Parliament’s Māori Affairs Select Committee is hearing submissions on a private member’s bill to entrench the Māori seats, and in case you were wondering it’s going exactly as you might imagine. On Tuesday one Pākehā bloke told the committee members never mind entrenchment we should, and I’m translating from 1959 to 2019, cancel the Māori seats entirely. On the same day another group wrote in its submission (I suspect in comic sans) the Māori seats are “fundamentally separatist”, sending along a Pākehā dude to tell the Māori Affairs Select Committee and the Māori seat holders on the committee exactly why that’s so. I wonder whether the committee put the question to him: is our existence as Māori separatist too?
Sometimes I wonder whether the problem is some Pākehā forget the Māori seats were their ancestors’ invention or whether they realise that and think the seats are working so well they’d better take them back. What’s the name for this sort of thing again? Oh, right, they’re “Indian givers”, though after 179 years-worth of history and experience I think we can call this particular phenomenon a “Pākehā promise” instead. Def: agreeing to or gifting something only to renege or demand its return. “John Key said he wouldn’t lift GST, but it was a Pākehā promise”. “Parliament said have these sweet new seats, but it was a Pākehā promise”.
But isn’t this kind of a win? Both the bloke from 1959 and the separatist dude could agree on one thing: the Māori seats work. Too well, of course, with Māori making up 23 percent of the 52nd Parliament but only 15 percent or so of the population itself. On this argument the seats are distorting Parliament. It’s wonderfully thick. If we can reduce democracy to neat percentages we may as well replace the election with the census and outsource governing to Statistics New Zealand. The chief statistician would chair the cabinet.
I know this is stating the obvious, but for the record: they’re missing the point. Te Tai Tonga MP Rino Tirikatene, the bill’s sponsor and the committee chair, put it best in his personal submission. The Māori seats “guarantee kaupapa Māori representation”. They aren’t a concession to “diversity” or to an “oppressed minority”, as if Māori were just another deficit group to be catered to and courted. Instead the seats are the bare minimum, like quite literally the absolute least, that a country founded on a power-sharing agreement between hapū/iwi and the Crown can do.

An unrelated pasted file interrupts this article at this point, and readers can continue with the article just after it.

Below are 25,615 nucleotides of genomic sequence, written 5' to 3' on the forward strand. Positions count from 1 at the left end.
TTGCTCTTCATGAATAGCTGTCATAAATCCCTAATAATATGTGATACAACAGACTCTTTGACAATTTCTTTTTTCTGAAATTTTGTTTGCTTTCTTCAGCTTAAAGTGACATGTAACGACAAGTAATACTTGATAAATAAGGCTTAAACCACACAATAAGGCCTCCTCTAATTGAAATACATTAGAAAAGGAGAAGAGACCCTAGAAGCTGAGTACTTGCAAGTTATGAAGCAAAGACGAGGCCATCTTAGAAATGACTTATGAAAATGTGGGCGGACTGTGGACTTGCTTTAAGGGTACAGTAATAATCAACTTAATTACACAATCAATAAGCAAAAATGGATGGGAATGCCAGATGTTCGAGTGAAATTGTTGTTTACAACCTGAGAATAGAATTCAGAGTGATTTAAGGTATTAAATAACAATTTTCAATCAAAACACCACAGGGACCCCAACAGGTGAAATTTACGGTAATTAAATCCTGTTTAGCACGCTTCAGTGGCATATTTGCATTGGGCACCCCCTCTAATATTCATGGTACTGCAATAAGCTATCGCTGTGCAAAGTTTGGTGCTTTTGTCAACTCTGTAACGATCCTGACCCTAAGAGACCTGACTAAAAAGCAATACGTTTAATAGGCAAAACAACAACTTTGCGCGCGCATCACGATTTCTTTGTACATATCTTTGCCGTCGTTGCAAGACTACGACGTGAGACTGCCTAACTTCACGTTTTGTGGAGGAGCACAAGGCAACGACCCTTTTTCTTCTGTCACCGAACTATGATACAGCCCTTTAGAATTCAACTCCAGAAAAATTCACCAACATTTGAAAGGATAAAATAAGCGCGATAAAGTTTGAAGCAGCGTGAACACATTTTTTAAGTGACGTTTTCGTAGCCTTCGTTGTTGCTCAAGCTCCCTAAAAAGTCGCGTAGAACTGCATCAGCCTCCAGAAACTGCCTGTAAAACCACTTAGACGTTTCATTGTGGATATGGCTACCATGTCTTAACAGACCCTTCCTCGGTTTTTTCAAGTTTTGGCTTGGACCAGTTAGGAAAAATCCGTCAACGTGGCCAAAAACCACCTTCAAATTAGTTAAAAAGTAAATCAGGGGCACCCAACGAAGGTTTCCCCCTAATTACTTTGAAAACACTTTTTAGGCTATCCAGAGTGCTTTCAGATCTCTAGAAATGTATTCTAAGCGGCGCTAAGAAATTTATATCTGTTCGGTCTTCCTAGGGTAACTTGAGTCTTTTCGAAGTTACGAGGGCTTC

Think about it this way. The Treaty guarantees hapū and iwi retain their “rangatiratanga”, and out of that constitutional power the signing chiefs establish kāwanatanga, the Crown’s power to govern. The chiefs do so on the condition hapū and iwi can wholly participate in that kāwanatanga. The Māori seats are our exceedingly small stake in it. But this extremely simple thinking is usually beyond many Pākehā, especially the 1959ner and the separatist, because they’re taught to assume the system just is, and so far as there are any principles to it those principles are liberal. It would never occur to them that the people who established democracy in New Zealand were Māori - on the condition they were part of it…
Of course none of this is entirely new. Do read matua Ranginui Walker’s Ka Whawhai Tonu Matou and He Tipua, matua Mason Durie’s Te Mana, Te Kāwanatanga, and matua Keith Sorrenson’s Ko te Whenua te Utu/Land is the Price. The problem is most people never bother, and so any debate on the Māori seats happens as a series of missed points. The slippery sloppers make arguments like “if we give special seats to one minority we’ll have to give special seats to every minority”, forgetting Māori are tangata whenua. In other words we’re not arguing to recognise a minority right. We’re arguing to recognise an Indigenous right.
I suppose if you’re conditioned to think of race, ethnicity, and indigeneity as a series of percentages it’s an easy mistake to make. But the best way to think about each - race, ethnicity, and indigeneity - is as history made present, which is precisely how Tirikatene, Mita Ririnui, Te Ururoa Flavell, and the late matua Parekura Horomia thought about the Māori seats. Each former MP put forward an entrenchment bill like Tirikatene’s, and each made the argument entrenching the seats is about more than just the entrenchment itself. It’s about acknowledging the seat’s have whakapapa, and that whakapapa deserves the same protection as the general seats (the general seats are entrenched).
That’s worth repeating, too. Whakapapa. Learning about it should be a minimum requirement for anyone wanting to debate the Māori seats, or anything Māori really.